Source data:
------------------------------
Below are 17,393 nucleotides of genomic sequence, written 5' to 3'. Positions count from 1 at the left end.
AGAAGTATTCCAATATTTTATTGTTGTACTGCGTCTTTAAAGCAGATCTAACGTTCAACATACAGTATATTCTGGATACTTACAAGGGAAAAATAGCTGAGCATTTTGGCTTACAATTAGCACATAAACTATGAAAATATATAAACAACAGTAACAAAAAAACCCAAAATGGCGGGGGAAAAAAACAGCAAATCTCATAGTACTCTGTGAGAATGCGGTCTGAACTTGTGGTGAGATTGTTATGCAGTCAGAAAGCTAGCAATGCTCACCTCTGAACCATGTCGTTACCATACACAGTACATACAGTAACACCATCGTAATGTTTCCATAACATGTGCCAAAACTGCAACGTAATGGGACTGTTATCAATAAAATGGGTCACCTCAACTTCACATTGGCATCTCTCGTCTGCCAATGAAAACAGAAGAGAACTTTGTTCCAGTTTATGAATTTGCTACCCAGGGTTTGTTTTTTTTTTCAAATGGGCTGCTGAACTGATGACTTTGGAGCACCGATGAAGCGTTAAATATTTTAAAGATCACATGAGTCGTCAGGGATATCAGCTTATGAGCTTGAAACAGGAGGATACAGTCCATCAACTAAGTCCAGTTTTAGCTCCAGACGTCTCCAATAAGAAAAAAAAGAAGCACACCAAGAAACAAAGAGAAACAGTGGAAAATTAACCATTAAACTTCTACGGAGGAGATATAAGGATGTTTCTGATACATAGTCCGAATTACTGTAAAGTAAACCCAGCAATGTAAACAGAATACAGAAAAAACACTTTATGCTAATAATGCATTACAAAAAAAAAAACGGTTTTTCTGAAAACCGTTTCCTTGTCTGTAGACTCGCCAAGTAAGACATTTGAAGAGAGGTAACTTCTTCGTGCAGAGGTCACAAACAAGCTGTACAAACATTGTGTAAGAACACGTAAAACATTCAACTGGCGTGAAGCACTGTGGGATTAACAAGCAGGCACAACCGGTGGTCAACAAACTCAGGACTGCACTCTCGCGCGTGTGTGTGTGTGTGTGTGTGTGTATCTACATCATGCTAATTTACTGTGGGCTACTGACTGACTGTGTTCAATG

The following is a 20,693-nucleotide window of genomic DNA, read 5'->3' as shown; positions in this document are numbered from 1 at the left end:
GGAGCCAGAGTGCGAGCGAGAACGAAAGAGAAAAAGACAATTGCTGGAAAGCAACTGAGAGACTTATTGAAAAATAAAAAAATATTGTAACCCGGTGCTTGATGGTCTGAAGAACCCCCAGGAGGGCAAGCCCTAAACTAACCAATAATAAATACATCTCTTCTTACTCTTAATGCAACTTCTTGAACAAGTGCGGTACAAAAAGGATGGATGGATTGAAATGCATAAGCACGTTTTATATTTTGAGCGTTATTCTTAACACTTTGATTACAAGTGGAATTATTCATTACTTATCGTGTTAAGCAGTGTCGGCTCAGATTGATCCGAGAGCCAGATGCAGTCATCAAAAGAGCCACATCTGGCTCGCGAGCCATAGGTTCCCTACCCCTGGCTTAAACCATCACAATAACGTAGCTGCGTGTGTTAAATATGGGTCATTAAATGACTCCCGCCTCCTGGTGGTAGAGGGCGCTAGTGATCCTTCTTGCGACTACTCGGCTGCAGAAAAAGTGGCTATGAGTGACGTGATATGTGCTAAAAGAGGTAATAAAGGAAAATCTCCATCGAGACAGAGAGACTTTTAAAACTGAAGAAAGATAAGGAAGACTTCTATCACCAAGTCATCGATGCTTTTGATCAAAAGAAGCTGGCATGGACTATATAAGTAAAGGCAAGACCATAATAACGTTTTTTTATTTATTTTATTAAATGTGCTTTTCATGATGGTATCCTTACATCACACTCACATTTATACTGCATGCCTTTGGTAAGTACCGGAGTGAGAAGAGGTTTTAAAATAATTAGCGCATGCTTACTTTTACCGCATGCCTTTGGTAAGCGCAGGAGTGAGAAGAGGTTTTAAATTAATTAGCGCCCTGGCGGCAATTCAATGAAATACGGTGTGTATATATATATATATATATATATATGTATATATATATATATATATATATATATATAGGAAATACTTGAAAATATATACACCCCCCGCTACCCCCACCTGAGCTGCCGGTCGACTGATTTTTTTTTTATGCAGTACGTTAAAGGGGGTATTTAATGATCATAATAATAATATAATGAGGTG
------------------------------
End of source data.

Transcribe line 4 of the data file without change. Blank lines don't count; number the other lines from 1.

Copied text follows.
GGAGCCAGAGTGCGAGCGAGAACGAAAGAGAAAAAGACAATTGCTGGAAAGCAACTGAGAGACTTATTGAAAAATAAAAAAATATTGTAACCCGGTGCTTGATGGTCTGAAGAACCCCCAGGAGGGCAAGCCCTAAACTAACCAATAATAAATACATCTCTTCTTACTCTTAATGCAACTTCTTGAACAAGTGCGGTACAAAAAGGATGGATGGATTGAAATGCATAAGCACGTTTTATATTTTGAGCGTTATTCTTAACACTTTGATTACAAGTGGAATTATTCATTACTTATCGTGTTAAGCAGTGTCGGCTCAGATTGATCCGAGAGCCAGATGCAGTCATCAAAAGAGCCACATCTGGCTCGCGAGCCATAGGTTCCCTACCCCTGGCTTAAACCATCACAATAACGTAGCTGCGTGTGTTAAATATGGGTCATTAAATGACTCCCGCCTCCTGGTGGTAGAGGGCGCTAGTGATCCTTCTTGCGACTACTCGGCTGCAGAAAAAGTGGCTATGAGTGACGTGATATGTGCTAAAAGAGGTAATAAAGGAAAATCTCCATCGAGACAGAGAGACTTTTAAAACTGAAGAAAGATAAGGAAGACTTCTATCACCAAGTCATCGATGCTTTTGATCAAAAGAAGCTGGCATGGACTATATAAGTAAAGGCAAGACCATAATAACGTTTTTTTATTTATTTTATTAAATGTGCTTTTCATGATGGTATCCTTACATCACACTCACATTTATACTGCATGCCTTTGGTAAGTACCGGAGTGAGAAGAGGTTTTAAAATAATTAGCGCATGCTTACTTTTACCGCATGCCTTTGGTAAGCGCAGGAGTGAGAAGAGGTTTTAAATTAATTAGCGCCCTGGCGGCAATTCAATGAAATACGGTGTGTATATATATATATATATATATATATGTATATATATATATATATATATATATATATAGGAAATACTTGAAAATATATACACCCCCCGCTACCCCCACCTGAGCTGCCGGTCGACTGATTTTTTTTTTATGCAGTACGTTAAAGGGGGTATTTAATGATCATAATAATAATATAATGAGGTG